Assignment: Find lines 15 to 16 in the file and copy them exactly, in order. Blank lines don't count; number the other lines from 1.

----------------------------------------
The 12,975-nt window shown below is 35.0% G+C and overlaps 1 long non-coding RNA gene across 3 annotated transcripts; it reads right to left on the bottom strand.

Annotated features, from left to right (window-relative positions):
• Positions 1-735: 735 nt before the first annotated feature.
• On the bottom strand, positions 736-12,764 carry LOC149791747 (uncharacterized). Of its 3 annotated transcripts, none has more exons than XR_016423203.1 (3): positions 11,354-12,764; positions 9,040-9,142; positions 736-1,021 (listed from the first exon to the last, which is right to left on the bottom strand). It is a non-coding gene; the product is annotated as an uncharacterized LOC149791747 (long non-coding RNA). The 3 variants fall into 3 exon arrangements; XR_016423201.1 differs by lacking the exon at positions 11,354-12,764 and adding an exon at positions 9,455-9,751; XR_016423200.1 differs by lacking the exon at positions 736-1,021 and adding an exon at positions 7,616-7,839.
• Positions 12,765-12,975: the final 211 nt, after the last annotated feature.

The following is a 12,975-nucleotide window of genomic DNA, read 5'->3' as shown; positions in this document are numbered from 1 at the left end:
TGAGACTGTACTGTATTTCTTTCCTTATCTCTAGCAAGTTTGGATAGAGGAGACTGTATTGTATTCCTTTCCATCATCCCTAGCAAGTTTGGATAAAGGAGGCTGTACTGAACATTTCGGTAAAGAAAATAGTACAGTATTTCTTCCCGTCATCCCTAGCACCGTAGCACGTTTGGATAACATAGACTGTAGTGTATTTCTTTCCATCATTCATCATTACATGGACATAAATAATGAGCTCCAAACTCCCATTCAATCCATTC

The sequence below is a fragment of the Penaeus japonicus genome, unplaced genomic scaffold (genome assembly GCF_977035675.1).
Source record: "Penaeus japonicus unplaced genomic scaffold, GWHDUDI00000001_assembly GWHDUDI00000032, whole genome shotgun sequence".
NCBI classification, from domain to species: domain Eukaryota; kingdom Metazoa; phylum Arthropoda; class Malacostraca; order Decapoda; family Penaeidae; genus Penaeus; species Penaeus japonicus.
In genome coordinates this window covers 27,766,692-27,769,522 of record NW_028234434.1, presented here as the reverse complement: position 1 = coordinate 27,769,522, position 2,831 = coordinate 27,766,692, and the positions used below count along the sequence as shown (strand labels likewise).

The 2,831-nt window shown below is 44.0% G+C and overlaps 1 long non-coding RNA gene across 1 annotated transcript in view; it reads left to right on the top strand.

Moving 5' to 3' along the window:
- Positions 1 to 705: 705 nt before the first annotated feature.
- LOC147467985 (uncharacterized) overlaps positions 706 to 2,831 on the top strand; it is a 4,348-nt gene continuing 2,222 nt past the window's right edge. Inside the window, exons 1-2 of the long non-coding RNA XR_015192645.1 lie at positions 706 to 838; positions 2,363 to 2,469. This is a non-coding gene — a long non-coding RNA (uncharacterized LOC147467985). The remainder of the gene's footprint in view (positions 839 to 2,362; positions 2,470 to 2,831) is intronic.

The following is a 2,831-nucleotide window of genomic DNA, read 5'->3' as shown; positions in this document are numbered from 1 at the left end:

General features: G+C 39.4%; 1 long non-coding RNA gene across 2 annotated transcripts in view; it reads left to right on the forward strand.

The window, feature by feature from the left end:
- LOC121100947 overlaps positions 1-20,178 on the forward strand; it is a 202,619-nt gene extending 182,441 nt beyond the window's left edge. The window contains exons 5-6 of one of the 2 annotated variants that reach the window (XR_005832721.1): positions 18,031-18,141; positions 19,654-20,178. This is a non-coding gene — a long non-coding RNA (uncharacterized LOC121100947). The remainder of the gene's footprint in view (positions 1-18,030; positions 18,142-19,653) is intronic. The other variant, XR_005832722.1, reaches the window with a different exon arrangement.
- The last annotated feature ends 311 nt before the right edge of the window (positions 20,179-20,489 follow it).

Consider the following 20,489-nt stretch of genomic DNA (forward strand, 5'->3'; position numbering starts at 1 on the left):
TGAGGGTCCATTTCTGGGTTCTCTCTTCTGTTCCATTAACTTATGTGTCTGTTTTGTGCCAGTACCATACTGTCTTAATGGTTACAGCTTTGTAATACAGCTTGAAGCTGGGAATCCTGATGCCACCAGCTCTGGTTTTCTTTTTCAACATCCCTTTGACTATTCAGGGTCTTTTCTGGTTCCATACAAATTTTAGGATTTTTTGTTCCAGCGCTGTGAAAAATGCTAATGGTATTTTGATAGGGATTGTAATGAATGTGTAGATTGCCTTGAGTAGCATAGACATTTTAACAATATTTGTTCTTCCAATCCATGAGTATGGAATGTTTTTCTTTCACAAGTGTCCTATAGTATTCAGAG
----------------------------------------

- LOC147467985 (uncharacterized) overlaps positions 706 to 2,831 on the top strand; it is a 4,348-nt gene continuing 2,222 nt past the window's right edge. Inside the window, exons 1-2 of the long non-coding RNA XR_015192645.1 lie at positions 706 to 838; positions 2,363 to 2,469. This is a non-coding gene — a long non-coding RNA (uncharacterized LOC147467985). The remainder of the gene's footprint in view (positions 839 to 2,362; positions 2,470 to 2,831) is intronic.

The following is a 2,831-nucleotide window of genomic DNA, read 5'->3' as shown; positions in this document are numbered from 1 at the left end: